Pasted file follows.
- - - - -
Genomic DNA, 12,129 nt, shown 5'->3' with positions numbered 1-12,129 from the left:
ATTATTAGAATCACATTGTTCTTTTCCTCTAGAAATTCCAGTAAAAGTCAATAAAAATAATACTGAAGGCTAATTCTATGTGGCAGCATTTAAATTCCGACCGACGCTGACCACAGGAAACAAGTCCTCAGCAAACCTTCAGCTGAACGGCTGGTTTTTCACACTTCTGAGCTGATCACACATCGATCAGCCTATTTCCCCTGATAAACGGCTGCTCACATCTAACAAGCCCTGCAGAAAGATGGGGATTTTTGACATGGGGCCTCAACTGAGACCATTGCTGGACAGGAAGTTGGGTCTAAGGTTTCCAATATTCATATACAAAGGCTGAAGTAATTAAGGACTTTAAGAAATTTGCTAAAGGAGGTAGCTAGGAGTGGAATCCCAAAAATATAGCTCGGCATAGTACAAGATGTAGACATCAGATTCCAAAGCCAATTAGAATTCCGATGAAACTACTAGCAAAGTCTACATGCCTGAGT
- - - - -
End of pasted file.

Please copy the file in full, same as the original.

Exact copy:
Genomic DNA, 12,129 nt, shown 5'->3' with positions numbered 1-12,129 from the left:
ATTATTAGAATCACATTGTTCTTTTCCTCTAGAAATTCCAGTAAAAGTCAATAAAAATAATACTGAAGGCTAATTCTATGTGGCAGCATTTAAATTCCGACCGACGCTGACCACAGGAAACAAGTCCTCAGCAAACCTTCAGCTGAACGGCTGGTTTTTCACACTTCTGAGCTGATCACACATCGATCAGCCTATTTCCCCTGATAAACGGCTGCTCACATCTAACAAGCCCTGCAGAAAGATGGGGATTTTTGACATGGGGCCTCAACTGAGACCATTGCTGGACAGGAAGTTGGGTCTAAGGTTTCCAATATTCATATACAAAGGCTGAAGTAATTAAGGACTTTAAGAAATTTGCTAAAGGAGGTAGCTAGGAGTGGAATCCCAAAAATATAGCTCGGCATAGTACAAGATGTAGACATCAGATTCCAAAGCCAATTAGAATTCCGATGAAACTACTAGCAAAGTCTACATGCCTGAGT